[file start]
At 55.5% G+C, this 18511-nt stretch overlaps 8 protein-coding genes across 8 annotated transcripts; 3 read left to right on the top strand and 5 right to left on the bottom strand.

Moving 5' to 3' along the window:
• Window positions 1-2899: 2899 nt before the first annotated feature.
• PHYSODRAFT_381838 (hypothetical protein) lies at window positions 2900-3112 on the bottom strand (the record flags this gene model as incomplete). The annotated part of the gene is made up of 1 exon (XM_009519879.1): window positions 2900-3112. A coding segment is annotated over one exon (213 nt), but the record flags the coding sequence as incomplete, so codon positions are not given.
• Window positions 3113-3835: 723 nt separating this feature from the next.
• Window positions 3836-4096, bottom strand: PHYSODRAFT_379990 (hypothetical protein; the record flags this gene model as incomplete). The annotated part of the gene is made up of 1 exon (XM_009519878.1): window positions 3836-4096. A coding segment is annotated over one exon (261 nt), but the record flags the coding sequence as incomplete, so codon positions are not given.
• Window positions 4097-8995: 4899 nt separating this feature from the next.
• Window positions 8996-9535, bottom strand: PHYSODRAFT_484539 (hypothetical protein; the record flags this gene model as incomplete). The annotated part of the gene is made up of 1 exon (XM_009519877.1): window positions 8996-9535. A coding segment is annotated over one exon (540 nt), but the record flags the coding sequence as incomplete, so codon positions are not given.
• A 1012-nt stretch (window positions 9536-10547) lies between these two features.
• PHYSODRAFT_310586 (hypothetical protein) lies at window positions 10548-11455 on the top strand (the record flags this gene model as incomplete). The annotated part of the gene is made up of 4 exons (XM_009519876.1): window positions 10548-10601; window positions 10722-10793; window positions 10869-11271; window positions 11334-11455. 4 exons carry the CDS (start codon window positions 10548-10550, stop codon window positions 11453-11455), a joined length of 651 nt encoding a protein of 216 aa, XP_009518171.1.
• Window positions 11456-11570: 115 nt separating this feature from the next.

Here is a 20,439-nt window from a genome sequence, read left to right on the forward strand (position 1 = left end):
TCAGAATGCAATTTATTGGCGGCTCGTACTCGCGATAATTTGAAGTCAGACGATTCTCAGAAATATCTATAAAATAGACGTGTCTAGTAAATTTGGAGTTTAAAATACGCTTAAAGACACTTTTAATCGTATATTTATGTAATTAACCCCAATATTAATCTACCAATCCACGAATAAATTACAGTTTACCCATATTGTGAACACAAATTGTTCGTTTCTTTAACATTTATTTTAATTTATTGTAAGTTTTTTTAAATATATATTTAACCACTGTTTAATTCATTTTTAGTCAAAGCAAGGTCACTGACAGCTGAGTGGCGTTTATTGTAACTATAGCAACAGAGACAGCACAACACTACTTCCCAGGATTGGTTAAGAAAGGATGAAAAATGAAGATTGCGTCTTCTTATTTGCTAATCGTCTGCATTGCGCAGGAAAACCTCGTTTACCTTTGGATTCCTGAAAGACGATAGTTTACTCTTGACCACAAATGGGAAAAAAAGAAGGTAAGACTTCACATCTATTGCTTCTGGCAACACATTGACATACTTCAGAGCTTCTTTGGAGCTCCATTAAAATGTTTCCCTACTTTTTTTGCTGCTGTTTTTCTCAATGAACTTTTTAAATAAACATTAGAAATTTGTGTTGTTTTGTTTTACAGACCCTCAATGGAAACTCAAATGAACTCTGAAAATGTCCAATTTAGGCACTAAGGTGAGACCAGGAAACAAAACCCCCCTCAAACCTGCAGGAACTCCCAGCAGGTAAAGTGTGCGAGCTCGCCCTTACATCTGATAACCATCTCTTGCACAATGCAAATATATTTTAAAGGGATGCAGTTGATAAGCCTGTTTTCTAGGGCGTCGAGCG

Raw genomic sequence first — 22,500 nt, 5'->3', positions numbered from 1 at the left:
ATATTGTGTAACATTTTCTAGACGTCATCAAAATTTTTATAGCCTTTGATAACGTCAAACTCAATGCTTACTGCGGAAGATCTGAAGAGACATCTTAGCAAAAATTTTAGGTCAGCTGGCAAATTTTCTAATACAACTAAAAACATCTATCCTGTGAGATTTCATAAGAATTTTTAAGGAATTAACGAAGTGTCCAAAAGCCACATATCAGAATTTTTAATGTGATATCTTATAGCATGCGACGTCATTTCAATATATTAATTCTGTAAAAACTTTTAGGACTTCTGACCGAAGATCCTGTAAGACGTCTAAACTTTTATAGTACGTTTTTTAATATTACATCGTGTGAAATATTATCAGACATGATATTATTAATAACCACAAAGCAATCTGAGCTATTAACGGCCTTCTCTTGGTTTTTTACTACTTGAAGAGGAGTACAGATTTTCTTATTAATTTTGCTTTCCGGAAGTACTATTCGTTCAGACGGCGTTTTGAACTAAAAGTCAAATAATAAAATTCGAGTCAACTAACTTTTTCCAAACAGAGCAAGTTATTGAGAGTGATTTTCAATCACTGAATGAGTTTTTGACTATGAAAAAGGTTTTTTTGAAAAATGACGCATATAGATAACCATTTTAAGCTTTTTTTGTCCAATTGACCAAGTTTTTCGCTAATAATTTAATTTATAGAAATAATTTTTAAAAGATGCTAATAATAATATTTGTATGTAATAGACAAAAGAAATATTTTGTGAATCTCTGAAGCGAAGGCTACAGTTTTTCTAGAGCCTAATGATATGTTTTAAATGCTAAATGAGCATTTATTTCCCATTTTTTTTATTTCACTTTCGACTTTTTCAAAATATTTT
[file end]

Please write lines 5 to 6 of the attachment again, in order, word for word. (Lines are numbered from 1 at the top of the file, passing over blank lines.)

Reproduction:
• Window positions 3113-3835: 723 nt separating this feature from the next.
• Window positions 3836-4096, bottom strand: PHYSODRAFT_379990 (hypothetical protein; the record flags this gene model as incomplete). The annotated part of the gene is made up of 1 exon (XM_009519878.1): window positions 3836-4096. A coding segment is annotated over one exon (261 nt), but the record flags the coding sequence as incomplete, so codon positions are not given.